John Bremner was a man of many faces and places — priest, husband, professor, writer, friend. His usage book Words on Words, though not as popular or notorious as other titles, will be a sure map to the territory and with one exception, quickly fixed, will not let you down, lead you astray, or swipe your precious baggage.
That one exception was a misspelling that Bremner made in his manuscript for Words on Words. He misspelled the word millennium. When a copy editor called, he rejected the idea that he could have misspelled a word, a Latinate word no less. Bremner said the copy editor said something like, Look it up, hotshot, and hung up.
I wonder if she introduced herself as Miss Spelling.
Bremner was 1) mortified and 2) contrite.
This anecdote I heard in a roomful of copy editors. We were gathered to hear Bremner give a seminar on grammar and usage matters for journalists and their minders.
Copy editors seldom get any respect and usually get reviled for the mistakes that others make and that the copy editors do not catch. Being at this seminar was one of the few atta-boys I got in 14 years of such work. I want to say that Bremner’s throwing us that story was like feeding flesh to sharks, but it was not like that. The response was the dull rage of the back-stopper.
Silence, and an occasional nod.
When Bremner had asked us if anyone knew what was wrong with the word he had written on the board — a misspelled version of millennium — a carefully dressed woman of a certain age, from the one metro in attendance, moved to the front of the class, placed her bling-bright reading glasses on her nose, and squinted at the word.
It should be m-i-l-l-e-n-n-i-u-m, she said.
Bremner bear-hugged her.
We back-stoppers smiled (though many of us also were grinding our teeth at not knowing the right answer; copy editors are competitive).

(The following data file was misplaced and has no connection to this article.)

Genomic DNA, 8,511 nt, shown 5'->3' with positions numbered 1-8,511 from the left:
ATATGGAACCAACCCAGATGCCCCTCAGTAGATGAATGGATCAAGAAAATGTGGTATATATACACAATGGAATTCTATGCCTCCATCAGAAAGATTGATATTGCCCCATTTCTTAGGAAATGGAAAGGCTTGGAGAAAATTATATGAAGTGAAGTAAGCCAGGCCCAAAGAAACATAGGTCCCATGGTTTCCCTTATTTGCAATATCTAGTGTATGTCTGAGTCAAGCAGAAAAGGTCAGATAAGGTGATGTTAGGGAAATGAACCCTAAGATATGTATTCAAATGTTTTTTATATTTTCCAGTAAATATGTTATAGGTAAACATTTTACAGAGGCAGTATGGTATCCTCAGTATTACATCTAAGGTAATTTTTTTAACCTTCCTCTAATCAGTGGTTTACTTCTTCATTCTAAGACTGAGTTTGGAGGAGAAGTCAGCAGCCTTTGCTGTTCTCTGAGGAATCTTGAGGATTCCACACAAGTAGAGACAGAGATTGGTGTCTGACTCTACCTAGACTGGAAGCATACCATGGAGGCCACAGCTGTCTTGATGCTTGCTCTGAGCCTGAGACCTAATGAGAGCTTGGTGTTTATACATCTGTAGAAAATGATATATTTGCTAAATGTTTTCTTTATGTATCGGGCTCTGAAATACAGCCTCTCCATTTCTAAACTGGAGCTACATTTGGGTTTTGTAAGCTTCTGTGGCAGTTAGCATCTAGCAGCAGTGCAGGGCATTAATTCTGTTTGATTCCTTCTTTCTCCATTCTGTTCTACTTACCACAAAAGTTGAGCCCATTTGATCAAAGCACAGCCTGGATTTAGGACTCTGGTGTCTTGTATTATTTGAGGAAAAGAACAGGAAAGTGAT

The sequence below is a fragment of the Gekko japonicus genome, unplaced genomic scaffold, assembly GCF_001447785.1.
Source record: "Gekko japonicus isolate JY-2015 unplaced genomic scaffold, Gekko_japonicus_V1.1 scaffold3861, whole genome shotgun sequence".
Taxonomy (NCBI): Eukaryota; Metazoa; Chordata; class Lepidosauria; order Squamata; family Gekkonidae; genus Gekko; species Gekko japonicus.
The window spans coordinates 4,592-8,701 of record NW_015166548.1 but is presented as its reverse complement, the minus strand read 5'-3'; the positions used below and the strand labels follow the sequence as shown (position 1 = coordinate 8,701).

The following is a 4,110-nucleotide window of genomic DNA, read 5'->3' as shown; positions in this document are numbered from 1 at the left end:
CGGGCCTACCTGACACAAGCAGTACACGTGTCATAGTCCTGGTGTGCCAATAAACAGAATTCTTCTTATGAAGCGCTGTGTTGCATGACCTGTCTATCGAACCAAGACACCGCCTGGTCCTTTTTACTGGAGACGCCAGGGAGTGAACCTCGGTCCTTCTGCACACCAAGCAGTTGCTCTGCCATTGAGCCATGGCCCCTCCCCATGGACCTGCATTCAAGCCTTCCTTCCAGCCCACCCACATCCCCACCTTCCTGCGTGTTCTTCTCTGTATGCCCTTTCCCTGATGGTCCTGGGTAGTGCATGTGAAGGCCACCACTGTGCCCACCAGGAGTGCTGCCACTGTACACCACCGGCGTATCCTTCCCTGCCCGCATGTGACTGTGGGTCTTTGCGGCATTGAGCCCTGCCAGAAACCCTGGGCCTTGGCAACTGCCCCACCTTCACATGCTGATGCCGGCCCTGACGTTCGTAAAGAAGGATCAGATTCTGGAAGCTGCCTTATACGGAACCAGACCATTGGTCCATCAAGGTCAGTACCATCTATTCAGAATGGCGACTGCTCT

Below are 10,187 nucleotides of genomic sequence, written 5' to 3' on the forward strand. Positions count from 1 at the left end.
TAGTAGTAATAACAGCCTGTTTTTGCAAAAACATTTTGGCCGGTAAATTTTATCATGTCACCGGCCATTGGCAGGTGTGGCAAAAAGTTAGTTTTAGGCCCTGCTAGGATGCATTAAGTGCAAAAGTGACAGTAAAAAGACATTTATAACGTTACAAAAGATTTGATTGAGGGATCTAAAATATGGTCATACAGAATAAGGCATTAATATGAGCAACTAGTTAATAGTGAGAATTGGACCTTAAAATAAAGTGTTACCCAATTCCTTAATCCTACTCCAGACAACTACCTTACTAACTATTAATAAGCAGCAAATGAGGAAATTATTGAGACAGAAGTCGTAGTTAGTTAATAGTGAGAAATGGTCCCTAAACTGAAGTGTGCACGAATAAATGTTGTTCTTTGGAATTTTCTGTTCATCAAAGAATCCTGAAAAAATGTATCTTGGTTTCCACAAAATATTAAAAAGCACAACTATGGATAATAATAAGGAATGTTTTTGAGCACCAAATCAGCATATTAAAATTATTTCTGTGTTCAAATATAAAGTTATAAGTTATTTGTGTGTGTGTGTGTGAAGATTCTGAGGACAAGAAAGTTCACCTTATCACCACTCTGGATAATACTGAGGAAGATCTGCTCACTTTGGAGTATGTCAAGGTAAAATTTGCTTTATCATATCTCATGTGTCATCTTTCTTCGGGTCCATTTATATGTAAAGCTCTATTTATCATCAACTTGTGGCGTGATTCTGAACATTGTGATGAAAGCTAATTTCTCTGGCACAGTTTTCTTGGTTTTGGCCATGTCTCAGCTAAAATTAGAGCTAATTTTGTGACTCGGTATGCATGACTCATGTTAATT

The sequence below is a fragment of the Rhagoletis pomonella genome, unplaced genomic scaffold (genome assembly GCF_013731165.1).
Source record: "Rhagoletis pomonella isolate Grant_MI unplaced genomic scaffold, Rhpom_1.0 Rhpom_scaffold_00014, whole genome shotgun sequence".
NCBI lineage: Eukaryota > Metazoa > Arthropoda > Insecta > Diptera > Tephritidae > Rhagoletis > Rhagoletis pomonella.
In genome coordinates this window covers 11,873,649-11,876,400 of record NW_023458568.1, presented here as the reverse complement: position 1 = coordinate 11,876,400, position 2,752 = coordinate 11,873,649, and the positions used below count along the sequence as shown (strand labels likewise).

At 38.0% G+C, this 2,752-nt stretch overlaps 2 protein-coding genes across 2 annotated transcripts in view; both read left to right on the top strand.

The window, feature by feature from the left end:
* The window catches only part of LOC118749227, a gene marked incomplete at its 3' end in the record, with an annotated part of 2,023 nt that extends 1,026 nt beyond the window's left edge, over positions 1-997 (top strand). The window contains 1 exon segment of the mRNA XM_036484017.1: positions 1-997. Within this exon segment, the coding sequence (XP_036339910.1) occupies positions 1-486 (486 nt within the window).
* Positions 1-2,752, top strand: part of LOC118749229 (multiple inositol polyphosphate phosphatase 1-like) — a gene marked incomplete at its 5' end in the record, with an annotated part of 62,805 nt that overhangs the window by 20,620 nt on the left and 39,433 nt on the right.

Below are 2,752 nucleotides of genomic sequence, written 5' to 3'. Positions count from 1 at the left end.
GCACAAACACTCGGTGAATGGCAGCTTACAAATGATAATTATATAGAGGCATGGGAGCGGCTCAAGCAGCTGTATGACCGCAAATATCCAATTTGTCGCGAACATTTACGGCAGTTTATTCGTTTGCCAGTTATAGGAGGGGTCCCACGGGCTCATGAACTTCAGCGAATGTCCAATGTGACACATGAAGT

It is a memorable day.
Notice that I did not say that it was a memorable day. No. For me, it is memorable, like my last roller coaster ride, which also was my first. It is a memorable day in line with one of the many memorable things Bremner said on that day. Bremner explained the sequence of verb tenses, a principle of writing that one follows with or without using, knowing, or understanding the phrase sequence of verb tenses. For example, in reported speech I might write that “the mayor said that he was tired because he had been up all night with a sick aide.”
The simple past tense of said is rightly followed by the more complex past perfect tense form had been up. In speaking and in writing, we do this automatically, but Bremner wanted the back-stoppers to know how to fix the thing if it got broken.
After filing a story on what the mayor said, later on I might be having a beverage with colleagues and say that “the mayor was in full bloom tonight. He really is a pompous twit.”
Here the sequence of past tense verb forms yields to a universal truth on the order of “the moon is round” or “mean people suck”.
Universal truths, even when part of the sequence of tenses usually used in reported speech, take a present tense verb.
“He said the sun is bright, and we said in reply that he was stating the obvious.”
Other treasures that Bremner gave us that day included —
● using vivid quotes in news stories.
● placement of attribution for greatest effect.
● a term for meaningless headlines (crinoline headlines, which cover everything and touch nothing).